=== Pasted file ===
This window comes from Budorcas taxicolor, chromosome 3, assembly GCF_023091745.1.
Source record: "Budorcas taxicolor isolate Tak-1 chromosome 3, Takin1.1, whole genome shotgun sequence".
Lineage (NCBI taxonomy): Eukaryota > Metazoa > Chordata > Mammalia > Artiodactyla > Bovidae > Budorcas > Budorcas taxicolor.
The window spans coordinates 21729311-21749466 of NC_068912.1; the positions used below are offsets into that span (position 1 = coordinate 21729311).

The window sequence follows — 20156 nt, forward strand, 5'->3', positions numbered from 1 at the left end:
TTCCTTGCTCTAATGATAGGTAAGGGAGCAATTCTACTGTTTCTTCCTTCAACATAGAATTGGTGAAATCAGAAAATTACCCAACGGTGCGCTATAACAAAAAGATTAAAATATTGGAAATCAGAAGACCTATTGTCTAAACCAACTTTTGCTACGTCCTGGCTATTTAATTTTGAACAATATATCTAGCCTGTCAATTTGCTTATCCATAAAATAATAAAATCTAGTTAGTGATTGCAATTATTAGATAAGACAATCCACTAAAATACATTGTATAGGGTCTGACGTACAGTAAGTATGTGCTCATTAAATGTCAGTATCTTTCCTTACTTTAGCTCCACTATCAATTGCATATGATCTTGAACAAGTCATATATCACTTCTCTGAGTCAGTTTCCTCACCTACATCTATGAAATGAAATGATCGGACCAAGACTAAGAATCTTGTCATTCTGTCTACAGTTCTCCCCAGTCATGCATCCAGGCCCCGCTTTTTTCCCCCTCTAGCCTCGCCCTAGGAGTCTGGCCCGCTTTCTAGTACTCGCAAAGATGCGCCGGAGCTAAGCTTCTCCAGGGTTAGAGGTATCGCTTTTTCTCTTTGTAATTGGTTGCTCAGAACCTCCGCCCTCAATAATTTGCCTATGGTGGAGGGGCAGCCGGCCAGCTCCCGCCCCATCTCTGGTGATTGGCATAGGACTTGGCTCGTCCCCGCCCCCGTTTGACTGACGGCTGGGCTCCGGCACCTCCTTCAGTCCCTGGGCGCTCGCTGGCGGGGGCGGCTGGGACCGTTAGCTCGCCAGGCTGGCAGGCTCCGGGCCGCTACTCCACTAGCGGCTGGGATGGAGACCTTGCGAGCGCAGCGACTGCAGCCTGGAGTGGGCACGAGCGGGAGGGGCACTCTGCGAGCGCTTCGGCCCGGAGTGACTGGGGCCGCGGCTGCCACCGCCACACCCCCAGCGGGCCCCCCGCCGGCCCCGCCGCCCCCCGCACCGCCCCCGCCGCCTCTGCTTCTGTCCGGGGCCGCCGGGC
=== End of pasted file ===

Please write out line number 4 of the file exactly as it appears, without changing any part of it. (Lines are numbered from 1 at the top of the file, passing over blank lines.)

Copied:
The window spans coordinates 21729311-21749466 of NC_068912.1; the positions used below are offsets into that span (position 1 = coordinate 21729311).